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When the difficult is entirely possible

• Mike Thomas

Is an A-F school grading system unfair to low-income schools, which invariably earn a disproportionate number of lower grades?

That talking point is prevalent among opponents of this accountability system. And we recently heard it again when the majority of North Carolina schools earning a D or F contained predominantly low-income students while the majority of schools that earned an A or B contained more affluent students.

This was the headline in The News & Observer: “NC public school letter grades reflect wealth of students’ families.”

Critics complain schools are stigmatized for factors out of their control. They say we should, in effect, cut schools some slack by getting rid of a grading system rigged against them.

Unfortunately, the students in those schools won’t get cut any slack when they leave school. They either will have the knowledge to further their education and participate in the economy, or they will not.

When a company requires a particular skill set for a job opening, it does not care about the circumstances of a potential employee’s life, just what he or she knows and can do.

What students learn in school determines that. It determines their futures. And if they are to succeed, what low-income kids need to learn is no different than what the kids in the more affluent schools need to learn.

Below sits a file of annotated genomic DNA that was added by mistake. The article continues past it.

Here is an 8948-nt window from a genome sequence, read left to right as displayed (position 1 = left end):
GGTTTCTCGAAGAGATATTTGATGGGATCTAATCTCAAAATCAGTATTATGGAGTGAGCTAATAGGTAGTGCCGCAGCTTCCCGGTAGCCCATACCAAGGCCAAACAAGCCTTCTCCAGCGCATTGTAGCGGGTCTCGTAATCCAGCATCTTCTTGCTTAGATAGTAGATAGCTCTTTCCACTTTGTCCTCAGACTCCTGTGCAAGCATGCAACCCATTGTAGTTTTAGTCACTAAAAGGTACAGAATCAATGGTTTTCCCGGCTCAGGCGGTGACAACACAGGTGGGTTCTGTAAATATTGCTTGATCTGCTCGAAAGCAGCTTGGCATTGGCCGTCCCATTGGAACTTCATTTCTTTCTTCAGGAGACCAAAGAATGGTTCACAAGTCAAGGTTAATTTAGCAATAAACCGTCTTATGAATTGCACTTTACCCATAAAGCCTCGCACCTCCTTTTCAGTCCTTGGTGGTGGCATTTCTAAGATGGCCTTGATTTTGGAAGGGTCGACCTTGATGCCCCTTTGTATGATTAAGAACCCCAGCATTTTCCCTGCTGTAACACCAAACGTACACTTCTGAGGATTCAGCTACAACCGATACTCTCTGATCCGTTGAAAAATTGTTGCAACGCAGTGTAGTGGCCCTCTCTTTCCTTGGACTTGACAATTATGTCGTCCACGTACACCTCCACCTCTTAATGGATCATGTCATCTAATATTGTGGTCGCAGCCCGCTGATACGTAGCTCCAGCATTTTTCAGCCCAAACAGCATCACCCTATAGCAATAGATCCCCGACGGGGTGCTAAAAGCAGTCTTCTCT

We cannot create different expectations for students who will have to meet the same expectations when they are adults.

If a failing school grade seems harsh or unfair, consider the life outcome of children ushered through an education system that hides that failure and preordains them to menial jobs and dependency.

The unemployment rate is 5.7 percent, but for college graduates unemployment is less than half that. The Information Age is demanding educated, skilled workers, and there is an increasing shortage of them.

That is why the pay gap between high school graduates and college graduates is at a 50-year high. This phenomenon only will accelerate with the pace of technology.

It is not school grading systems that are inequitable. It is educational opportunity that is inequitable. All the grades do is point out a sad reality and create urgency to address it.

Urgency drives results. We see this in the countless low-income schools that are succeeding in states all across the country – schools using new approaches such as digital technology to assess students’ abilities and growth, and to provide them personalized education plans.

It is amazing what happens when strong leaders and dedicated teachers create a new culture of success in once failing schools.

We cannot hide from the difficult journey ahead, particularly when we know that in this case, the difficult is entirely possible.

About the author

Mike Thomas @MikeThomasTweet

Mike Thomas serves in the communications department, writing editorials and speeches. Prior to joining the Foundation, Mike worked for more than 30 years as a journalist with Florida Today and the Orlando Sentinel. He has written investigative projects, magazine feature stories, humor pieces, editorials and local columns. He won several state and national awards, and was named a finalist in the American Society of New Editors’ Distinguished Writing Award for Commentary/Column Writing in 2010. As a columnist for the Orlando Sentinel, he wrote extensively about education reform, becoming one of its chief advocates in the Florida media. Mike graduated from the University of Florida with degrees in political science and journalism. His wife is a teacher and he has two children in public schools. Contact Mike at